What Big Teeth You Have, Grammar – Part 2

‘Two nations separated by a common language’. That quote, or something very like it, is usually attributed to George Bernard Shaw and refers, of course, to the differences between English as spoken and written in the UK, and the version spoken and written in the USA. (I am aware that the term ‘America’ includes a heck of a lot of countries, but for the purposes of this piece I am going to use ‘American English’ as shorthand for the spoken and written word pertaining to the USA only.)

Everyone—and we’re alking about adults, not children—knows there are differences between British and American English, right? It surprised me to discover that there are people who don’t. It came to my notice a few years ago through a review of one of my books. The reviewer said that the book was ‘littered’ with spelling mistakes. (Note: this is not about having a pop at reviewers. I’m incredibly grateful for each and every review my books receive, even the less-than-stellar ones of which I have my fair share. I mention it only because that’s how I became aware of this issue.)

The review puzzled me. Whilst I aim to have my books completely error-free, I accept they may contain the odd error that was missed during the editing and proofreading stages. But littered with spelling mistakes? I knew that couldn’t be right (and read the book again to be sure). It took me days to realise that the reviewer clearly wasn’t aware of the differences between British and American English, and the mistakes ‘littered’ throughout the novel were actually words spelt in British English.

I want to talk a little about those differences, but I don’t intend to list every one I’m aware of—there are plenty of places where you can find such lists, if you’re interested (e.g. here). I’d rather mention a few that amused (and sometimes continue to amuse) or surprised me when I discovered them.

Take the word ‘fanny’—a fairly innocuous word in the States, but with quite a different meaning here. The first time I came across the American usage was, I think, in a Stephen King novel many years ago. When a male character patted a female character on her fanny, I almost dropped the book in shock. I mean, he’s noted for his horror, not his erotica. It took me a while to work out that in American English the word refers to the backside. I still can’t see the expression ‘fanny pack’ without it causing a juvenile snigger.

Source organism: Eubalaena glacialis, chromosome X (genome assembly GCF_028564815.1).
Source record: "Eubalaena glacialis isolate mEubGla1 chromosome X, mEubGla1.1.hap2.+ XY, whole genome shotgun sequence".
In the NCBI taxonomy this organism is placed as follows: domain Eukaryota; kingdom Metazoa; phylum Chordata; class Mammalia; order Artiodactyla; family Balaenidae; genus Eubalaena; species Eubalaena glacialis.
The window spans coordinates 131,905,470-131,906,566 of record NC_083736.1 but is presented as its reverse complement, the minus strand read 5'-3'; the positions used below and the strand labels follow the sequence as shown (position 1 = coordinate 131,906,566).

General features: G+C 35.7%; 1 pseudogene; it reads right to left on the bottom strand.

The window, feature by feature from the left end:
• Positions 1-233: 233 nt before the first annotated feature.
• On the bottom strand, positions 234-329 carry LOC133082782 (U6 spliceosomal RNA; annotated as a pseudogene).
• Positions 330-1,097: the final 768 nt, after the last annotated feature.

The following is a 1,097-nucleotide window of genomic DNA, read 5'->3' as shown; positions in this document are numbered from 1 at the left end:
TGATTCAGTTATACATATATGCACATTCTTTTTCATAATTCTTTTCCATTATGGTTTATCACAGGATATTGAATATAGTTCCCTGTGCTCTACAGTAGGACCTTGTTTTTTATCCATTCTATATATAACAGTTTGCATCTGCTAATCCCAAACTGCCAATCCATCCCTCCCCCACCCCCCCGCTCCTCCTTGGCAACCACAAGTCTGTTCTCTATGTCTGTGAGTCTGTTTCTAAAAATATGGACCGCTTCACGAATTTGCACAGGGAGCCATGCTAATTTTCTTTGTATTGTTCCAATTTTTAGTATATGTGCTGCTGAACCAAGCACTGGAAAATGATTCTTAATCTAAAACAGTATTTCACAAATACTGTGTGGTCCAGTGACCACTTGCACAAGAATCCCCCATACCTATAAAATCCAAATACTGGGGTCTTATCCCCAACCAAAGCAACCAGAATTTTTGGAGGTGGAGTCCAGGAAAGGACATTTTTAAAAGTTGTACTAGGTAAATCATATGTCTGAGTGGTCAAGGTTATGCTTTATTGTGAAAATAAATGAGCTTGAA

Then there’s the word ‘pissed’. To us Brits that means drunk, intoxicated, inebriated, sozzled. In American English, it means annoyed. We also use it to mean annoyed, but only when adding the word ‘off’: I was so pissed off, I felt like getting pissed. It was probably in a SK novel (since he was the American writer I mostly read as a teenager and beyond) that I first came across the American usage. When he described a character as being ‘pissed’, I understood him to mean that the character had been drinking copious amounts of alcohol. Strange that he’d failed to explicitly mention the drinking; even stranger that the character was behaving normally (in an annoyed sort of way), without slurring or stumbling about or trying to hold conversations with the furniture. The penny has long dropped, but I still have to sometimes pause when I come across the word in a novel and remind myself whether the author is American before deciding if the character is annoyed or drunk. It’s not always obvious from context.

There are some words in American English whose variation from British English is minuscule and yet they always give me pause while my mind adjusts. Take the simple little word ‘spit’. In American English, it doesn’t appear to have a past tense. In British English, it’s obvious in which tense I’m writing: ‘The boxers spit out blood’ versus ‘The boxers spat out blood’. In American English, they’d both read exactly the same and, unless obvious from context, ‘The boxers spit out blood’ could mean that they’re doing it now or did it yesterday.

I can’t read the American English words ‘math’ and ‘aluminum’ without wondering what they’ve done with the ‘s’ or the ‘i’; the first time I saw the latter, I thought it must be a new kind of metal that I hadn’t heard of. I had to rely on context to realise that a ‘bullhorn’ is what we call a ‘loudhailer’; a ‘cell phone’ is what we call a ‘mobile phone’ (easy if the word ‘phone’ is included, otherwise I’m relying on context); a ‘pacifier’ is what we call a baby’s ‘dummy’, not some sort of cattle prod as I first thought.